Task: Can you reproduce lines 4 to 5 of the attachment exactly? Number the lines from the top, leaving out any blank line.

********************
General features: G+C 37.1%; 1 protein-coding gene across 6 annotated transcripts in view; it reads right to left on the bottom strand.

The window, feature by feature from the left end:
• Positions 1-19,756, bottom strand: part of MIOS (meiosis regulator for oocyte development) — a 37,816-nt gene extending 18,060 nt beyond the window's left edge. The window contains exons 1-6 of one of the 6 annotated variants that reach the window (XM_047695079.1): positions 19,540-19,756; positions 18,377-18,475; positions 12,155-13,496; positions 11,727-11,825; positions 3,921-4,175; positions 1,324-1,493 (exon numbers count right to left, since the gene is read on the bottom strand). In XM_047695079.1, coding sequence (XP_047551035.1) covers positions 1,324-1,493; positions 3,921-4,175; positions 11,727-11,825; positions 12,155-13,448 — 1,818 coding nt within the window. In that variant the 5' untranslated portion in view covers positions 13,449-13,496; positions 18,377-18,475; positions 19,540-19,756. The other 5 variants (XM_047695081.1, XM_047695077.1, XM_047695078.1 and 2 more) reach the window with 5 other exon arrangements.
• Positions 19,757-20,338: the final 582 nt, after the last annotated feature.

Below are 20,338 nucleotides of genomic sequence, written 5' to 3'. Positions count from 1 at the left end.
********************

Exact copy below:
• Positions 19,757-20,338: the final 582 nt, after the last annotated feature.

Below are 20,338 nucleotides of genomic sequence, written 5' to 3'. Positions count from 1 at the left end.